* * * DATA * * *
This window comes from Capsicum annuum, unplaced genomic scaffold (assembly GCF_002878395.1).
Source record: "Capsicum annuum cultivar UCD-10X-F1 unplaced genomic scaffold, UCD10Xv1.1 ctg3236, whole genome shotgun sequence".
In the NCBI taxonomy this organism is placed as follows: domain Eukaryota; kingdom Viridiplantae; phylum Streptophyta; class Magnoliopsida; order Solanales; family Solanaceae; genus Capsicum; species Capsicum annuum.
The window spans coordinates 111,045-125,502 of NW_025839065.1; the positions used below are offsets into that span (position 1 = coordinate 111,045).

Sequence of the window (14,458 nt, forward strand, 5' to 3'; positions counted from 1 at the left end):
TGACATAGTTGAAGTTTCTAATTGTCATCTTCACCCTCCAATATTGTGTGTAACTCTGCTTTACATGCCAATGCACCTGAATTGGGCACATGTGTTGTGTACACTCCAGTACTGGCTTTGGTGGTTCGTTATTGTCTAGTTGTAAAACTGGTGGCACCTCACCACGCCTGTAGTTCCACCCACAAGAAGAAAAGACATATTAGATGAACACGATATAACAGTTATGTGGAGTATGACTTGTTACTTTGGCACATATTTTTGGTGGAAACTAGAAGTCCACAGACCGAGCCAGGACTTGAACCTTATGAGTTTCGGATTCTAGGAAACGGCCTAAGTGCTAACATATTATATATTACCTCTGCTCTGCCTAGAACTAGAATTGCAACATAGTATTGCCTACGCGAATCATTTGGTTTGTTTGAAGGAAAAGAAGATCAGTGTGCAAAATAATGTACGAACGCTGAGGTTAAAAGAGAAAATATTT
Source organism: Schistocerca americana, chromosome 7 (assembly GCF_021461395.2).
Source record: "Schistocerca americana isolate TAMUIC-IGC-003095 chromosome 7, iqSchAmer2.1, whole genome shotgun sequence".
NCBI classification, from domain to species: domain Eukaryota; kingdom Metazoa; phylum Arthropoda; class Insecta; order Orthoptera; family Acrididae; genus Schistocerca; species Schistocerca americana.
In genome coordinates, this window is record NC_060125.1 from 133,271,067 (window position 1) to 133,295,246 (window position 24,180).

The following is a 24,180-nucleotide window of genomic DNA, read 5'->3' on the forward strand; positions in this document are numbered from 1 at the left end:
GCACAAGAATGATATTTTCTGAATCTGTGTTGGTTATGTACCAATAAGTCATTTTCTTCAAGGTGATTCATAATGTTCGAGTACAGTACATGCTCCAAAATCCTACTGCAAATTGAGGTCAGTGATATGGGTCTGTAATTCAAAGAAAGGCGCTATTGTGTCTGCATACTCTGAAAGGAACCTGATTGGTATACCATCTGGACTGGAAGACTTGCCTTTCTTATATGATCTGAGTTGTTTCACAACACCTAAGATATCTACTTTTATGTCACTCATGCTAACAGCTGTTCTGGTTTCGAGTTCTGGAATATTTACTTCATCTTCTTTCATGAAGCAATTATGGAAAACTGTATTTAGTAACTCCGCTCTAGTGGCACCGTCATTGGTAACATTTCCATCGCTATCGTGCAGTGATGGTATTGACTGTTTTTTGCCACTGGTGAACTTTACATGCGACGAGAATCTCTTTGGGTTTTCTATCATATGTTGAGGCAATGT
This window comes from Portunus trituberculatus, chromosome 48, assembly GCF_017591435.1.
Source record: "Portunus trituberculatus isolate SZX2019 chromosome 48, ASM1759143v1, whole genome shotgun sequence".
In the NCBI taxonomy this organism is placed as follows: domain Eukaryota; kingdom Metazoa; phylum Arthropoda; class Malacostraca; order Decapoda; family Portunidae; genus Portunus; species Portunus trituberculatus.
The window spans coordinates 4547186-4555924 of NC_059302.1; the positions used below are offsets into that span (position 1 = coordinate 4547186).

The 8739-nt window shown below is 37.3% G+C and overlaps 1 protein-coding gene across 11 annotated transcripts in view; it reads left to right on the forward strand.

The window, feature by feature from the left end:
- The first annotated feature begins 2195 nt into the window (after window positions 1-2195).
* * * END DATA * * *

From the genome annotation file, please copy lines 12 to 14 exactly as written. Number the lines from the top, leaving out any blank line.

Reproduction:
GCACAAGAATGATATTTTCTGAATCTGTGTTGGTTATGTACCAATAAGTCATTTTCTTCAAGGTGATTCATAATGTTCGAGTACAGTACATGCTCCAAAATCCTACTGCAAATTGAGGTCAGTGATATGGGTCTGTAATTCAAAGAAAGGCGCTATTGTGTCTGCATACTCTGAAAGGAACCTGATTGGTATACCATCTGGACTGGAAGACTTGCCTTTCTTATATGATCTGAGTTGTTTCACAACACCTAAGATATCTACTTTTATGTCACTCATGCTAACAGCTGTTCTGGTTTCGAGTTCTGGAATATTTACTTCATCTTCTTTCATGAAGCAATTATGGAAAACTGTATTTAGTAACTCCGCTCTAGTGGCACCGTCATTGGTAACATTTCCATCGCTATCGTGCAGTGATGGTATTGACTGTTTTTTGCCACTGGTGAACTTTACATGCGACGAGAATCTCTTTGGGTTTTCTATCATATGTTGAGGCAATGT
This window comes from Portunus trituberculatus, chromosome 48, assembly GCF_017591435.1.
Source record: "Portunus trituberculatus isolate SZX2019 chromosome 48, ASM1759143v1, whole genome shotgun sequence".